"There was very little activity before 2010, then a slight increase that signals a structural change, and looking forward there’s really a lot in the pipeline," said Thilo Hanemann, research director at the Rhodium Group and co-author of the report. "2014 looks to be a breakthrough year in terms of high-tech deals."
Analysts are quick to point out that even the record-breaking totals in recent years remain small compared with the vast sums of money flooding into U.S. tech fields. But they say the trend hints at shifts that could have dramatic implications for innovation in the U.S. and China for years to come. Chinese firms are arriving in states like California and North Carolina in search of the technology and talent that will help them survive changes brewing in the Chinese economy. As economic reforms aim to wean China off growth fueled by easy credit and low-end manufacturing, innovation has become the holy grail for private companies.
Along with cybersecurity worries, some analysts have raised fears that Chinese companies will take an extractive approach to U.S. tech. But the report played down the likelihood of a nightmare scenario in which American facilities would be shut down after Chinese investors made off with prized technology.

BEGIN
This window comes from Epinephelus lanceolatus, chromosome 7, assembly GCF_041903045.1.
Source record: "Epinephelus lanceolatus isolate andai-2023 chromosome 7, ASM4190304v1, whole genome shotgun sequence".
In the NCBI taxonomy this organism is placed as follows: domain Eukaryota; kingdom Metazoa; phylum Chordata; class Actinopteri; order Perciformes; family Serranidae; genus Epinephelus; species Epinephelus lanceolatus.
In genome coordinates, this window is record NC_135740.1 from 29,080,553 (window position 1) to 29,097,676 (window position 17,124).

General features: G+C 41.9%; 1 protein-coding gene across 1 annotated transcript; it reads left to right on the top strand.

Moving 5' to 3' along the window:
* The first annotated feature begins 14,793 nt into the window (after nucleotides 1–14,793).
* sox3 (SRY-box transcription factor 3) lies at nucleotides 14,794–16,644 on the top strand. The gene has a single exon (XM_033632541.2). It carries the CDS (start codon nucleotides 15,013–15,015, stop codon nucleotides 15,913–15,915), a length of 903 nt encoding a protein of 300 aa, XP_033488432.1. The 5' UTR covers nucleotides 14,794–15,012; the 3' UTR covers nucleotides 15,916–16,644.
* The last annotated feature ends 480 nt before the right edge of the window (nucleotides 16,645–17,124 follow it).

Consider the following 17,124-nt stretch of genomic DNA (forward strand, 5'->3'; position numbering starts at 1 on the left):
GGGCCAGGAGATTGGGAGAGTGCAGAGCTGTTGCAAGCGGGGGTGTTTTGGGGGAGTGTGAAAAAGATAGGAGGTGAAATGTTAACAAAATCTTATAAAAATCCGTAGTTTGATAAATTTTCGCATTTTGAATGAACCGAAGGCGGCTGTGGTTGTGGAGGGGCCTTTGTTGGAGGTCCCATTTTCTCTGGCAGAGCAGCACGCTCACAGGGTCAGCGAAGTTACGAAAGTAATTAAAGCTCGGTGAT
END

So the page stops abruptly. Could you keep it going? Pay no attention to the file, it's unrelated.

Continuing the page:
"In most of these cases where Chinese companies come in and acquire a U.S. company, they’ve actually increased local staff post-acquisition," Hanemann said. "That’s exactly why they come here, because there’s a lack of talented staff back in China and they’re trying to actively tap the talent here in the U.S."
Chinese tech firms are also attracted to investing in the U.S. because of its laws and intellectual property protections. Alan Chen, CEO of the online game company Perfect World Entertainment, chose to open U.S. operations in 2008 in order to access overseas markets insulated from Chinese politics.
"Because we’re in the culture-related business of video games, there’s a concern that the government may have different policies at different times, and that may really limit the market’s development in China," Chen said.
He pointed to the example of China’s video game consoles, which the Chinese government banned outright in 2000, citing worries about violent content. China’s State Council announced in January that it planned to lift this restriction in the newly opened Shanghai free trade zone, an area created by China’s new leaders to pilot reforms designed to invigorate the economy.
Analysts and business leaders say they hope that U.S. politicians and corporations can overcome fears about cybersecurity and Chinese advances in high tech fields. Rosen of the Rhodium Group said that openness to Chinese investment is the best route to maintaining America’s edge in innovation.
"There’s a temptation to think that we’re going to address our long-term competitiveness by how we address foreign investment at the border. Nothing could be further from the truth," Rosen said. "In fact, America’s long-term competitiveness depends on letting those foreign investors into our economy."